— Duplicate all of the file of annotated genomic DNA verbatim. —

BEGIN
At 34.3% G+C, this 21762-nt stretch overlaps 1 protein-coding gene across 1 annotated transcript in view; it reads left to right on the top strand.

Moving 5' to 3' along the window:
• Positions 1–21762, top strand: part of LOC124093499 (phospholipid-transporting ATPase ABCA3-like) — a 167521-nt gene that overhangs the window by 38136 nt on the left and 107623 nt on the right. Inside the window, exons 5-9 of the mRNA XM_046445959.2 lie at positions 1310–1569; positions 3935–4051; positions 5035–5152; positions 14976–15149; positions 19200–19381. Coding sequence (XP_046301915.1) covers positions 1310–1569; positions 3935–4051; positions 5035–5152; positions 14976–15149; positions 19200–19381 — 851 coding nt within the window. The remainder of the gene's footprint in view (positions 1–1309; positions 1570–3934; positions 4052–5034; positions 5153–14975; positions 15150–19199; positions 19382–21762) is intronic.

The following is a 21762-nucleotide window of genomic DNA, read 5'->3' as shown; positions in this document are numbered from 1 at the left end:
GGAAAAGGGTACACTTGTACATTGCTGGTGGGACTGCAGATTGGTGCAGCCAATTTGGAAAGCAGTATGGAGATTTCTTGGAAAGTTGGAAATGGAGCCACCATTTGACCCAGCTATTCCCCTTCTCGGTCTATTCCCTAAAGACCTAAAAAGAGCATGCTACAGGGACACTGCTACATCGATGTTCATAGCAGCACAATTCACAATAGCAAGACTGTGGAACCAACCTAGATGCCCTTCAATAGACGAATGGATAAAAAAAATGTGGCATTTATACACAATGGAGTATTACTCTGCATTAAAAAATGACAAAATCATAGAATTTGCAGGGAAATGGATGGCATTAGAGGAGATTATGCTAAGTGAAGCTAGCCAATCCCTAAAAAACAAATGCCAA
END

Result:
At 34.3% G+C, this 21762-nt stretch overlaps 1 protein-coding gene across 1 annotated transcript in view; it reads left to right on the top strand.

Moving 5' to 3' along the window:
• Positions 1–21762, top strand: part of LOC124093499 (phospholipid-transporting ATPase ABCA3-like) — a 167521-nt gene that overhangs the window by 38136 nt on the left and 107623 nt on the right. Inside the window, exons 5-9 of the mRNA XM_046445959.2 lie at positions 1310–1569; positions 3935–4051; positions 5035–5152; positions 14976–15149; positions 19200–19381. Coding sequence (XP_046301915.1) covers positions 1310–1569; positions 3935–4051; positions 5035–5152; positions 14976–15149; positions 19200–19381 — 851 coding nt within the window. The remainder of the gene's footprint in view (positions 1–1309; positions 1570–3934; positions 4052–5034; positions 5153–14975; positions 15150–19199; positions 19382–21762) is intronic.

The following is a 21762-nucleotide window of genomic DNA, read 5'->3' as shown; positions in this document are numbered from 1 at the left end:
GGAAAAGGGTACACTTGTACATTGCTGGTGGGACTGCAGATTGGTGCAGCCAATTTGGAAAGCAGTATGGAGATTTCTTGGAAAGTTGGAAATGGAGCCACCATTTGACCCAGCTATTCCCCTTCTCGGTCTATTCCCTAAAGACCTAAAAAGAGCATGCTACAGGGACACTGCTACATCGATGTTCATAGCAGCACAATTCACAATAGCAAGACTGTGGAACCAACCTAGATGCCCTTCAATAGACGAATGGATAAAAAAAATGTGGCATTTATACACAATGGAGTATTACTCTGCATTAAAAAATGACAAAATCATAGAATTTGCAGGGAAATGGATGGCATTAGAGGAGATTATGCTAAGTGAAGCTAGCCAATCCCTAAAAAACAAATGCCAA